Over the last few months, I have had the opportunity to work with Harry Enten at CNN (formerly Fivethirtyeight) to create “The Forecast” — CNN’s 2018 midterm election model. It has been an awesome experience, and I intend to write a longer reflection after the elections. For now, I would like to share some of the finer details about the model that we created, since I know that there are some people out there who, like me, weren’t completely satisfied with the original methodology page that went along with the model. So here is a Q&A session that Harry and I had to take a deeper look at some of these details. If you have any other questions, feel free to email or send a tweet!
Harry: Let’s start off with what all districts have… The fundamentals… What are we looking at there?
Parker: We don’t usually have all of the rich information on Congressional districts like we have for states in elections for the Senate or President. But here are some key indicators we can gather from every district to form an initial forecast, which we call the “fundamentals”:
Candidate characteristics – the share of money each candidate has raised from individual donors and in total, a measure of the incumbent candidate’s ideology, whether a candidate is involved in a scandal, and whether the incumbent is a freshman in congress.
District information – whether the district has an incumbent candidate running (and if so, which party they belong to) or if the seat is open, whether the district lines have been re-drawn since the last election, previous election results and the swing from the last two elections, and a measure of the district’s partisan lean (how the district has voted in past federal, state, and local elections).
National environment – whether the election is during a midterm year or on-cycle year (and the party of the sitting President if it is a midterm), and the generic ballot polling average (see below for details).
These indicators are great, but they don’t capture a lot of the nuances that are specific to this year’s election. To address this weakness, we include ratings from political experts that use their knowledge and detailed research to assess the likelihood that each candidate wins in every district. These handicappers have an excellent track record of grading races.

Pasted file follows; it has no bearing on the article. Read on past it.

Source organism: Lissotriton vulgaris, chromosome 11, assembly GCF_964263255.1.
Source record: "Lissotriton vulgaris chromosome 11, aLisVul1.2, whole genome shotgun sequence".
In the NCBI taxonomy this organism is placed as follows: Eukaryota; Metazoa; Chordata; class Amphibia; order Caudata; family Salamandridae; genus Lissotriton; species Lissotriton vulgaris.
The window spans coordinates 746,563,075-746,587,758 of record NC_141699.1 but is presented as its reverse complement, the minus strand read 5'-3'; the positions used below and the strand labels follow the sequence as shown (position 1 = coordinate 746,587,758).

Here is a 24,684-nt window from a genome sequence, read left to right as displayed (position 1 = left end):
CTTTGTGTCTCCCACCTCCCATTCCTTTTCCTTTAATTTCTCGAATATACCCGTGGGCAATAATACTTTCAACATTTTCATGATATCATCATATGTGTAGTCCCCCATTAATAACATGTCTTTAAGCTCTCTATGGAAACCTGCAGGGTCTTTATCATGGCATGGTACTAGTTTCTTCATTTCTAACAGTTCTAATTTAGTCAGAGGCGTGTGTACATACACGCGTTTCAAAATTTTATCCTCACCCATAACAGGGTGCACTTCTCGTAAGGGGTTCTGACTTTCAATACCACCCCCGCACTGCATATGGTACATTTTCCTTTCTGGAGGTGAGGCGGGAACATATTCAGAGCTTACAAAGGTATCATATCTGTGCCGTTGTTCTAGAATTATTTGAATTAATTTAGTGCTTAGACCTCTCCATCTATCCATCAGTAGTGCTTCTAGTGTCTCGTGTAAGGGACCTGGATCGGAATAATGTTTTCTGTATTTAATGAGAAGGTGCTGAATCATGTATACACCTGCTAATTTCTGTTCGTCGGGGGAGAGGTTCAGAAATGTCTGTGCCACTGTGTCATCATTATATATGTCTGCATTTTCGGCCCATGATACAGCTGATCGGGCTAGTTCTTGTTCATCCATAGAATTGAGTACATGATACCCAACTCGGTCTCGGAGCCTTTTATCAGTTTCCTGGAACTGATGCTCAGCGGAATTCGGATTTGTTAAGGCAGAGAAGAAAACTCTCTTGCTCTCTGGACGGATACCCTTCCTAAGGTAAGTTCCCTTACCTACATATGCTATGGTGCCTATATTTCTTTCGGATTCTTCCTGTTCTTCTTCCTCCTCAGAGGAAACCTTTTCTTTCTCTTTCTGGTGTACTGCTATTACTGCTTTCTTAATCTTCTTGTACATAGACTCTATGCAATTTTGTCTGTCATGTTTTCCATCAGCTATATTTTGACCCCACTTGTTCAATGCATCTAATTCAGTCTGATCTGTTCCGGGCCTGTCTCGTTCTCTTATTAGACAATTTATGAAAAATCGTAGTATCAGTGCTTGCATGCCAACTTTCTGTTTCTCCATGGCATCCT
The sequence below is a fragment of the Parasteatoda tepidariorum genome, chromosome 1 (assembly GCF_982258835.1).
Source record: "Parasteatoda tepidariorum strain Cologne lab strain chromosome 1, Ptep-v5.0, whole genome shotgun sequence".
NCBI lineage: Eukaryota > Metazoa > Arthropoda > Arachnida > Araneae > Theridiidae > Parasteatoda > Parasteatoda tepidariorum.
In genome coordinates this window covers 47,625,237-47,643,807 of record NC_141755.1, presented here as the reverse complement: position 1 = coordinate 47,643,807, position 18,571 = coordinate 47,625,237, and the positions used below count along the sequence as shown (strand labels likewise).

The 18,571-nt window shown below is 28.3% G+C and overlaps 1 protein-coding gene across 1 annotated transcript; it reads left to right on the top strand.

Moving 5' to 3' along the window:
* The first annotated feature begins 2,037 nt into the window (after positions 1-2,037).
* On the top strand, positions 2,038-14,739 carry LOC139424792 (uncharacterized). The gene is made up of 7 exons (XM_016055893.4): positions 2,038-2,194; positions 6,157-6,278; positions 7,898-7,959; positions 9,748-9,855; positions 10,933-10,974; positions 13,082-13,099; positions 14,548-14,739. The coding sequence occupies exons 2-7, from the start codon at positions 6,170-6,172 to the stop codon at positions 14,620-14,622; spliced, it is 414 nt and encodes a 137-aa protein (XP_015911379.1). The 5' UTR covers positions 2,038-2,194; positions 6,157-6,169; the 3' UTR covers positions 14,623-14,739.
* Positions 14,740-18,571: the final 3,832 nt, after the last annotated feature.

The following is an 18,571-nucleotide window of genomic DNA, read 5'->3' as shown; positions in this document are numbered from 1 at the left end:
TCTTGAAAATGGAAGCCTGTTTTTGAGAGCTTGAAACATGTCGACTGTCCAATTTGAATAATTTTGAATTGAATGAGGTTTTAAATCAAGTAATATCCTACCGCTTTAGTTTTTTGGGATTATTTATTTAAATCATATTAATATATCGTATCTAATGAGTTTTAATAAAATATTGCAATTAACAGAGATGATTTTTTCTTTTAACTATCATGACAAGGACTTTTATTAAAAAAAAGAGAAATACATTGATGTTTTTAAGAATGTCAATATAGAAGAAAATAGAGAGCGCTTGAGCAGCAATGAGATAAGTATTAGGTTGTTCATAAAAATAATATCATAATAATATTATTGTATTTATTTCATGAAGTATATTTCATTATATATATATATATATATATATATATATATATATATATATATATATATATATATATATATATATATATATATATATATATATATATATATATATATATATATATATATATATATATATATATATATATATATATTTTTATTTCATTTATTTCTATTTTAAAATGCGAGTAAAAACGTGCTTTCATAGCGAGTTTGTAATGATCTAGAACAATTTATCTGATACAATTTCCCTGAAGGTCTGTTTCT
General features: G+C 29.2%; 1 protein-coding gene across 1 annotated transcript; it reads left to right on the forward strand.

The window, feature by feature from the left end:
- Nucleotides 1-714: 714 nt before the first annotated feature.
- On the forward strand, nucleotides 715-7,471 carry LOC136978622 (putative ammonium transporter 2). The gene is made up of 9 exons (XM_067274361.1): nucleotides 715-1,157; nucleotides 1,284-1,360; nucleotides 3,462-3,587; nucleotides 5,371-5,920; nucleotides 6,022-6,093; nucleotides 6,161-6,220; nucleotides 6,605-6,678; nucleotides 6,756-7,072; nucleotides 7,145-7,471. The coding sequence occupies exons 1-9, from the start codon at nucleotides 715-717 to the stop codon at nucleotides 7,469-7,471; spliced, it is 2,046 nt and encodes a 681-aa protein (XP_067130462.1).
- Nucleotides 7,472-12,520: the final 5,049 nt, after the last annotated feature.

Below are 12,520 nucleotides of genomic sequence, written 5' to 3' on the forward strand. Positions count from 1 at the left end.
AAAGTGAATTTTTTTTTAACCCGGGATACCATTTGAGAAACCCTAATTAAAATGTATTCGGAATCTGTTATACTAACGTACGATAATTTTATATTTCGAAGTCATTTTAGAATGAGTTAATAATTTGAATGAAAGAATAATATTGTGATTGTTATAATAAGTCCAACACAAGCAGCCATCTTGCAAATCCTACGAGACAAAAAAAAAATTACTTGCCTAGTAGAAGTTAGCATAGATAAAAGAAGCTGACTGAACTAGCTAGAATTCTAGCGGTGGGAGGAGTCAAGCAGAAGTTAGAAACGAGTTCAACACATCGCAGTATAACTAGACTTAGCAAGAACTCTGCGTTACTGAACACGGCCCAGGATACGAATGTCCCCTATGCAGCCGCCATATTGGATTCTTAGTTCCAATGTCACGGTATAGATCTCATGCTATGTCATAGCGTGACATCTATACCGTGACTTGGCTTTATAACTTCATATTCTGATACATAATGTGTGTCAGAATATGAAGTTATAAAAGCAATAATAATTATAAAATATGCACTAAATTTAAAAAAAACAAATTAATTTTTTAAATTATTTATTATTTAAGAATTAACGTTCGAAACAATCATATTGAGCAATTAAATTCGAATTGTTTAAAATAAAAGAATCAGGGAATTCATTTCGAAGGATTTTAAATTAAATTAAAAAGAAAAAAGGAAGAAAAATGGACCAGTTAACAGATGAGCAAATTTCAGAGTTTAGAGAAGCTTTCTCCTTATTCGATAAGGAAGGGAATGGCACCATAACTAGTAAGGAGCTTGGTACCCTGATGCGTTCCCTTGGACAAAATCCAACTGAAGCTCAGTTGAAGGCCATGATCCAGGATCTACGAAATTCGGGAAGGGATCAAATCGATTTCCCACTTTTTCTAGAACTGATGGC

We use all of these inputs (variables) in the random forest model to forecast a vote share for each candidate (a point estimate). A random forest is a tree-based machine learning algorithm that constructs and aggregating the results from many decision trees, each with a random selection of input variables and training data. There are many benefits to a random forest that make it appropriate for election forecasting. First, it is designed to reduce the chance that we over-fit our model by combining the predictions of hundreds of trees. Tree-based methods also have the advantage of being able to handle different data types, find the ones that are most important and ignore the others, and make predictions when there is a lot of interaction and correlation among predictor variables. The random forest is also highly accurate – the average out-of-sample error for individual districts in less than 3 points, and it calls more than 97% of races correctly!
Random forests also give us information about which input variables are the most important – the chart below shows how much each variable contributes to reducing the error in the model. We see that the expert ratings, district partisanship, and several national and candidate-specific characteristics contribute the most to model accuracy. More information on how to interpret this chart can be found here.
Harry: The districts that have polling are something different… How are you calculating the averages?
Parker: District polling is sparse and not as reliable as national or statewide polling, which makes things challenging. Luckily, we have a few tricks up our sleeve. There are a lot of factors that go into the district polling average, but it essentially comes down to age and methodological quality.
In general, the older an individual poll, the less influence it has on the weighted average for that district, and older polls are adjusted according to shifts in the national environment (via the generic ballot average). Individual polls are also weighted based on their methodology — for example, polls with more respondents are given more weight in the district average.
Adjusting for pollster quality is also very important. Pollsters for House elections can vary in their historical accuracy, and many are partisan organizations. Before they are aggregated, district polls are adjusted based on the pollster’s historical accuracy and partisan bias.
Harry: How are we combining the district polling and the fundamentals?